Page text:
Describing the candidates

gillibrand ford badgeWe couldn't help but notice the juxtaposition in coverage of Harold Ford and Kirsten Gillibrand this past weekend.

From the New York Times:

Mr. Ford, a five-term congressman from Tennessee, has given himself until the end of February to decide whether to challenge Senator Kirsten E. Gillibrand in New York's Democratic primary, but in the first week of a statewide tour, he is quickly revealing what kind of candidate he would be: an effortless retail politician, equally at ease in baroque restaurants and Baptist churches, who makes instant, Clinton-like connections with voters.

And from the New York Daily News:

Sen. Kirsten Gillibrand is turning herself into a leaner, meaner campaigning machine - showing a slimmer silhouette as a tough election battle looms.
Gillibrand (D-N.Y.) confirmed to the Daily News what observers have been noticing in recent months - she's dropped some pounds.
She declined to say how many, but outsiders are betting 15 to 20.

Let's just go on the record right now: we won't even think of voting for Harold Ford until we know how many calories he eats each day.

By the way: Ford is at the Capitol in Albany today and says he's strongly considering a challenge to Gillibrand for the Democratic nomination. [@kaitlynross1] [@WNYT]

Earlier on AOA:
+ Does she sound like a senator?
+ The quick scan of Ford/Gillibrand

Comments

I need to see them both naked before I can make an informed decision. That apparently is how voters in Masachusetts decide.

I admist I'm not terribly informed about Ford. The article says he's from Tennessee. Why would I, a New Yorker, choose to be represented by a Tennesean?

In the Times article I did a double-take when I read that Ford promised a Senate staff job to a disgruntled unemployed voter. That's some refreshing & traditional quid pro quo! He'll fit right in New York politics.

I'm with Melissa. We already had one senator who moved here from another state simply to get the job. Why should we want that again?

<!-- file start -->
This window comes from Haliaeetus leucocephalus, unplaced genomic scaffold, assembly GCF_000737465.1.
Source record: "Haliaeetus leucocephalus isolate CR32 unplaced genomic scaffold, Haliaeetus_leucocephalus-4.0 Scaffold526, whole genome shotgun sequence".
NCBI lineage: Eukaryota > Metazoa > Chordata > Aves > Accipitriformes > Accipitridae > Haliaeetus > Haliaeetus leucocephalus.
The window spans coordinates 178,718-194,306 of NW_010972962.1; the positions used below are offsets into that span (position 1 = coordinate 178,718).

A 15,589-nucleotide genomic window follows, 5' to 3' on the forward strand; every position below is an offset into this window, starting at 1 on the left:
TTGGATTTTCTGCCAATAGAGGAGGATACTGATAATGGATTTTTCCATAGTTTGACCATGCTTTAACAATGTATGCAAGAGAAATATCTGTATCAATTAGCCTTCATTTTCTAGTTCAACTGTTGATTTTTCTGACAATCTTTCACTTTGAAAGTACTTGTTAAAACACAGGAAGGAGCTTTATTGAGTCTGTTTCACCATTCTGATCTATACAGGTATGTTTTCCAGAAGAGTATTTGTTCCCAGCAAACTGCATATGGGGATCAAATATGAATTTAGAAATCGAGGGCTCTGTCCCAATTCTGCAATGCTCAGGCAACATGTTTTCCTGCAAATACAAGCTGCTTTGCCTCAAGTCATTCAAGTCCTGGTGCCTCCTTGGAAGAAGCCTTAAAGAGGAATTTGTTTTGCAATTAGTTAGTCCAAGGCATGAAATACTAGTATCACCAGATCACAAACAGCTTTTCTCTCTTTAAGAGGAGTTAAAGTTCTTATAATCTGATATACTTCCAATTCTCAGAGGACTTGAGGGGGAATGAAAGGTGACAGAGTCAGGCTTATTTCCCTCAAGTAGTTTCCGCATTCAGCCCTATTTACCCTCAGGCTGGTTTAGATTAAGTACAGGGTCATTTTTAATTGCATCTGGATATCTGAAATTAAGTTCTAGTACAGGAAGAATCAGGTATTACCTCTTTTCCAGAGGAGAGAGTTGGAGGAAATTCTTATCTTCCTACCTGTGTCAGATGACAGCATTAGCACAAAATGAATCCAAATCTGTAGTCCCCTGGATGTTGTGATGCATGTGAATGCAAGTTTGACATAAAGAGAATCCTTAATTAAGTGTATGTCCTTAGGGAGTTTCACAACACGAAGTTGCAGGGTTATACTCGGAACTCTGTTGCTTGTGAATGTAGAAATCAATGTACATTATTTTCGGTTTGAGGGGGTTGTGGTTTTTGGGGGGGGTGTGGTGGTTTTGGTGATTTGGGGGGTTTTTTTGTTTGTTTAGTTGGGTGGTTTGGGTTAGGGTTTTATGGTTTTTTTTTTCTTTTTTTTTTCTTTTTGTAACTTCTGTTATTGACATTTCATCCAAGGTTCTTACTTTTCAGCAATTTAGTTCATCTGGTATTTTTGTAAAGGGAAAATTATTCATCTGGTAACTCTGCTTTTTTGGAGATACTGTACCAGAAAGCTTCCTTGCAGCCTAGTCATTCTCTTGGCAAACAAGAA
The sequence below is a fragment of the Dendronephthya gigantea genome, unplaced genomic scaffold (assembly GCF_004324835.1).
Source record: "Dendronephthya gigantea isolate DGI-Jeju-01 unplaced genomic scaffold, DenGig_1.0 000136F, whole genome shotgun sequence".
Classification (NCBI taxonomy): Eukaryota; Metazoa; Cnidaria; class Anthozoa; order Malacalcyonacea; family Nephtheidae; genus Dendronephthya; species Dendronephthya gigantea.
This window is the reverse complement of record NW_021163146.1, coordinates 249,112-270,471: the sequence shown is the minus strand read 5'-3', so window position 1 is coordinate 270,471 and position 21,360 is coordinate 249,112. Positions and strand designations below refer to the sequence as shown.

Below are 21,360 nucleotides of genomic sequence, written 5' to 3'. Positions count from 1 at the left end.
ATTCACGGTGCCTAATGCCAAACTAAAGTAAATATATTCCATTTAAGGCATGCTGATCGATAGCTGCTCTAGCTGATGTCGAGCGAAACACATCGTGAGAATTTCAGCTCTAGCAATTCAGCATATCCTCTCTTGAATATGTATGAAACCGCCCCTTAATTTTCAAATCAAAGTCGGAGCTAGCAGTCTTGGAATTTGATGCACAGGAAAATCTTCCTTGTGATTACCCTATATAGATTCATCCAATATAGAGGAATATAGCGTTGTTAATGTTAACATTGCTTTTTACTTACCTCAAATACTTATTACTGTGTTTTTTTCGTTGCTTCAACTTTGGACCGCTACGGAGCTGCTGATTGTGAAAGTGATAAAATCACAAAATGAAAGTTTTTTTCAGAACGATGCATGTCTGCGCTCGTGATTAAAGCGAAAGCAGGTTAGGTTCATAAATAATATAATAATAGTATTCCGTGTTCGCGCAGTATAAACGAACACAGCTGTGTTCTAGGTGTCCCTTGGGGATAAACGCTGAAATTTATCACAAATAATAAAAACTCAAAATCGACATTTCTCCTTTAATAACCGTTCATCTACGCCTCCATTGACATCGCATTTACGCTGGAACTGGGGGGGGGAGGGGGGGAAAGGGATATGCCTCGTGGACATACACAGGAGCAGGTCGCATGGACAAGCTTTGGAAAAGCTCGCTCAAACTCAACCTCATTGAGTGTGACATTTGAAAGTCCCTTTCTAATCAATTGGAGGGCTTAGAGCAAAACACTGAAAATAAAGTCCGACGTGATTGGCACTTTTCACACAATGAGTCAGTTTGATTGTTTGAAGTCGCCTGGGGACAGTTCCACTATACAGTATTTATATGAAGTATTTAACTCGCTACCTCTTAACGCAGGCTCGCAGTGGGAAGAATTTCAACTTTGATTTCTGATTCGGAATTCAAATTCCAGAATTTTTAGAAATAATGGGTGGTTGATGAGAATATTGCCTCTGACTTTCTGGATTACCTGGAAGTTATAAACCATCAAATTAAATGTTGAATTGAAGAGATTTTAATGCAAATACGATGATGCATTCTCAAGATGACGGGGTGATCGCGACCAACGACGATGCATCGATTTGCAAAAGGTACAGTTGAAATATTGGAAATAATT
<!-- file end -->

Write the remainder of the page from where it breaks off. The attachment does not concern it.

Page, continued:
I hope no-one jumps to the conclusion that this disparity is because she is a woman - everyone knows that you measure personality for the challenger and pounds for the incumbent. Policies don't come into it at all of course.

@Melissa --- Srsly, Tennessee hasn't done anything useful since the TVA in the 1930's.

Here's how they rank on the good stuff, compared to the 50 other states:
+ 47th infant mortality
+ 45th high school dropouts
+ 36th percent of children living in poverty

Can we see where Arkansas ranks in those categories?

Speaking of Arkanas and Clinton here's a funny Lewis Black line on both

"I never thought that Bill Clinton should be the president. When he was running to be the president of the United States, he said on over a hundred occasions, he said the following: He said, 'One of the great accomplishments while I was the governor of Arkansas, was to take my state in education from 50th to 49th.' And I thought, ' you know, Bill, you should keep that a secret.' "

Ford brings the flip to the flop on gay marriage and abortion rights. Big thanks again to Stephen Colbert for covering this issue better than the NY media.

http://www.colbertnation.com/full-episodes/mon-january-25-2010-kati-marton

@abby: Heh. We're just about to post that!

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